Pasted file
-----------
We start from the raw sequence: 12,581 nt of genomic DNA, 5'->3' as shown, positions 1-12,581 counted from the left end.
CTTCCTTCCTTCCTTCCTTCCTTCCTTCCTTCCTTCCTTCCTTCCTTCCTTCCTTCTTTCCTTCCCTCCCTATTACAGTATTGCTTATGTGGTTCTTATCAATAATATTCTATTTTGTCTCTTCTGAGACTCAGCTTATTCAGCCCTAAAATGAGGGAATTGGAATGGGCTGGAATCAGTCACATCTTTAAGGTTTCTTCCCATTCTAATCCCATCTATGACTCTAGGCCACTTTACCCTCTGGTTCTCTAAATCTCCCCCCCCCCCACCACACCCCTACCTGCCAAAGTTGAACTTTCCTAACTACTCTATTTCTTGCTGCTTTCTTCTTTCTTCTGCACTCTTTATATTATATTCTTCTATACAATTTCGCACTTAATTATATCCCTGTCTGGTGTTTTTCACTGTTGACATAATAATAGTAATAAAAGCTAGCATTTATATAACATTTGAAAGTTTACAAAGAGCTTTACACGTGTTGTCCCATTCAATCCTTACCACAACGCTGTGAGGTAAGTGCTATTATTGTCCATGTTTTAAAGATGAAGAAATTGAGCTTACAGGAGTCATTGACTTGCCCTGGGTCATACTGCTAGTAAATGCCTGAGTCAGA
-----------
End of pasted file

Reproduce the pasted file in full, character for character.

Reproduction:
We start from the raw sequence: 12,581 nt of genomic DNA, 5'->3' as shown, positions 1-12,581 counted from the left end.
CTTCCTTCCTTCCTTCCTTCCTTCCTTCCTTCCTTCCTTCCTTCCTTCCTTCCTTCTTTCCTTCCCTCCCTATTACAGTATTGCTTATGTGGTTCTTATCAATAATATTCTATTTTGTCTCTTCTGAGACTCAGCTTATTCAGCCCTAAAATGAGGGAATTGGAATGGGCTGGAATCAGTCACATCTTTAAGGTTTCTTCCCATTCTAATCCCATCTATGACTCTAGGCCACTTTACCCTCTGGTTCTCTAAATCTCCCCCCCCCCCACCACACCCCTACCTGCCAAAGTTGAACTTTCCTAACTACTCTATTTCTTGCTGCTTTCTTCTTTCTTCTGCACTCTTTATATTATATTCTTCTATACAATTTCGCACTTAATTATATCCCTGTCTGGTGTTTTTCACTGTTGACATAATAATAGTAATAAAAGCTAGCATTTATATAACATTTGAAAGTTTACAAAGAGCTTTACACGTGTTGTCCCATTCAATCCTTACCACAACGCTGTGAGGTAAGTGCTATTATTGTCCATGTTTTAAAGATGAAGAAATTGAGCTTACAGGAGTCATTGACTTGCCCTGGGTCATACTGCTAGTAAATGCCTGAGTCAGA